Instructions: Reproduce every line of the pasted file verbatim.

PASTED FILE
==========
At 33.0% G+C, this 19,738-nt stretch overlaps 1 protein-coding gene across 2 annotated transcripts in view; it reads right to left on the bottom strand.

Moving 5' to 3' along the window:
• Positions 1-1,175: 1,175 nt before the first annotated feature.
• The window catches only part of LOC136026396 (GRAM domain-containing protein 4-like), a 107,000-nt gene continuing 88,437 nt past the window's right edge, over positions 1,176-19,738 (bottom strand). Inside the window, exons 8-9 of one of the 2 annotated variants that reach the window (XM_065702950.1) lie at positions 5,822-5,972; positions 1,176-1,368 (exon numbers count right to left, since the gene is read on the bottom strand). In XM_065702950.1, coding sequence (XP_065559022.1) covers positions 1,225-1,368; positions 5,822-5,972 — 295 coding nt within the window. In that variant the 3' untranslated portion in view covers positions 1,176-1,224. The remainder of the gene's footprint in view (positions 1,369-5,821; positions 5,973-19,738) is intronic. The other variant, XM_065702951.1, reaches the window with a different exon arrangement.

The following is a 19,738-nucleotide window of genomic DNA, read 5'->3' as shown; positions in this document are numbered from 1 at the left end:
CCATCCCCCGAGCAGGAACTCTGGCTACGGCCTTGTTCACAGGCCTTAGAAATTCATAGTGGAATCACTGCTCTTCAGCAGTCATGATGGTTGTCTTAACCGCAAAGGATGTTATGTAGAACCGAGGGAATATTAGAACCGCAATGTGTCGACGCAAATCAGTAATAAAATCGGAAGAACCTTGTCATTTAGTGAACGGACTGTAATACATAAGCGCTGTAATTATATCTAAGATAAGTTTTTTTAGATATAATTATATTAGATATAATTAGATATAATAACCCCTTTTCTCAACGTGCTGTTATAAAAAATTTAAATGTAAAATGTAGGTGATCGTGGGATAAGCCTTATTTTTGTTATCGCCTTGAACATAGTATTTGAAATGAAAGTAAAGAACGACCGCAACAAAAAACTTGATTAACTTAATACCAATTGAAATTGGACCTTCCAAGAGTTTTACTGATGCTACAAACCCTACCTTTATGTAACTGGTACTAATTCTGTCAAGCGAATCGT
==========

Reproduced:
At 33.0% G+C, this 19,738-nt stretch overlaps 1 protein-coding gene across 2 annotated transcripts in view; it reads right to left on the bottom strand.

Moving 5' to 3' along the window:
• Positions 1-1,175: 1,175 nt before the first annotated feature.
• The window catches only part of LOC136026396 (GRAM domain-containing protein 4-like), a 107,000-nt gene continuing 88,437 nt past the window's right edge, over positions 1,176-19,738 (bottom strand). Inside the window, exons 8-9 of one of the 2 annotated variants that reach the window (XM_065702950.1) lie at positions 5,822-5,972; positions 1,176-1,368 (exon numbers count right to left, since the gene is read on the bottom strand). In XM_065702950.1, coding sequence (XP_065559022.1) covers positions 1,225-1,368; positions 5,822-5,972 — 295 coding nt within the window. In that variant the 3' untranslated portion in view covers positions 1,176-1,224. The remainder of the gene's footprint in view (positions 1,369-5,821; positions 5,973-19,738) is intronic. The other variant, XM_065702951.1, reaches the window with a different exon arrangement.

The following is a 19,738-nucleotide window of genomic DNA, read 5'->3' as shown; positions in this document are numbered from 1 at the left end:
CCATCCCCCGAGCAGGAACTCTGGCTACGGCCTTGTTCACAGGCCTTAGAAATTCATAGTGGAATCACTGCTCTTCAGCAGTCATGATGGTTGTCTTAACCGCAAAGGATGTTATGTAGAACCGAGGGAATATTAGAACCGCAATGTGTCGACGCAAATCAGTAATAAAATCGGAAGAACCTTGTCATTTAGTGAACGGACTGTAATACATAAGCGCTGTAATTATATCTAAGATAAGTTTTTTTAGATATAATTATATTAGATATAATTAGATATAATAACCCCTTTTCTCAACGTGCTGTTATAAAAAATTTAAATGTAAAATGTAGGTGATCGTGGGATAAGCCTTATTTTTGTTATCGCCTTGAACATAGTATTTGAAATGAAAGTAAAGAACGACCGCAACAAAAAACTTGATTAACTTAATACCAATTGAAATTGGACCTTCCAAGAGTTTTACTGATGCTACAAACCCTACCTTTATGTAACTGGTACTAATTCTGTCAAGCGAATCGT